Many of the rover’s most stunning panoramas are from the color Mastcam instrument, which has far higher resolution than the navigation cameras. That’s why the team added colors of their own to this latest image. The blue, orange, and green tints are not what the human eye would see; instead, they represent the scene as viewed at different times of day.
On November 16, 2021 (the 3,299th Martian day, or sol, of the mission), engineers commanded Curiosity to take two sets of mosaics, or composite images, capturing the scene at 8:30 a.m. and again at 4:10 p.m. local Mars time. The two times of day provided contrasting lighting conditions that brought out a variety of landscape details. The team then combined the two scenes in an artistic re-creation that includes elements from the morning scene in blue, the afternoon scene in orange, and a combination of both in green.
At the center of the image is the view back down Mount Sharp, the 3-mile-tall (5-kilometer-tall) mountain that Curiosity has been driving up since 2014. Rounded hills can be seen in the distance at center-right; Curiosity got a closer view of these back in July, when the rover started to see intriguing changes in the landscape. A field of sand ripples known as the “Sands of Forvie” stretches a quarter- to a half-mile (400 to 800 meters) away.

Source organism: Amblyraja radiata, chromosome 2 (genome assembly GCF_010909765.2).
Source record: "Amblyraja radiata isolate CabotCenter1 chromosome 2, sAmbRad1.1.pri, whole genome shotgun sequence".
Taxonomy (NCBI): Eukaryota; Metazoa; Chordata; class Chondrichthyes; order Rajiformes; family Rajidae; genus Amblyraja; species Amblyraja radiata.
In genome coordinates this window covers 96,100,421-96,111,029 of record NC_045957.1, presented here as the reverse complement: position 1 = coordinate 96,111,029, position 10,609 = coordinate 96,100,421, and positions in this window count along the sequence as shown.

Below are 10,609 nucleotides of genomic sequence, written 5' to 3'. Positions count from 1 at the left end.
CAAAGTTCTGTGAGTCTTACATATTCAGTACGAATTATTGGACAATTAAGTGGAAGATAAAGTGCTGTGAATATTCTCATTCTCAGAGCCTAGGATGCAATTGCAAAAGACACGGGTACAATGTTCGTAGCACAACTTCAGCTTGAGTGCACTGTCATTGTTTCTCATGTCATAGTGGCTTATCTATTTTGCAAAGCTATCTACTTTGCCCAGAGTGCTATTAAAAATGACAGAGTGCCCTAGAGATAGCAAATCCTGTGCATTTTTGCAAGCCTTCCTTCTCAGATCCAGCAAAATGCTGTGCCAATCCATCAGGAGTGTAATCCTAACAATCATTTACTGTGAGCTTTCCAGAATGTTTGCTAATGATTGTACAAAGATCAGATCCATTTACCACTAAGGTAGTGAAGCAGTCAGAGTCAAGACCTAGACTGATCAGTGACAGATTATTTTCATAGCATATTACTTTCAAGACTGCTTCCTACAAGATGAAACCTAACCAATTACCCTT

At the far right of the panorama is the craggy “Rafael Navarro Mountain,” named after a Curiosity team scientist who passed away earlier this year. Poking up behind it is the upper part of Mount Sharp, far above the area Curiosity is exploring. Mount Sharp lies inside Gale Crater, a 96-mile-wide (154-kilometer-wide) basin formed by an ancient impact; Gale Crater’s distant rim stands 7,500 feet tall (2.3 kilometers), and is visible on the horizon about 18 to 25 miles away (30 to 40 kilometers).
The Curiosity mission is led by NASA’s Jet Propulsion Laboratory, which is managed by Caltech in Pasadena, California.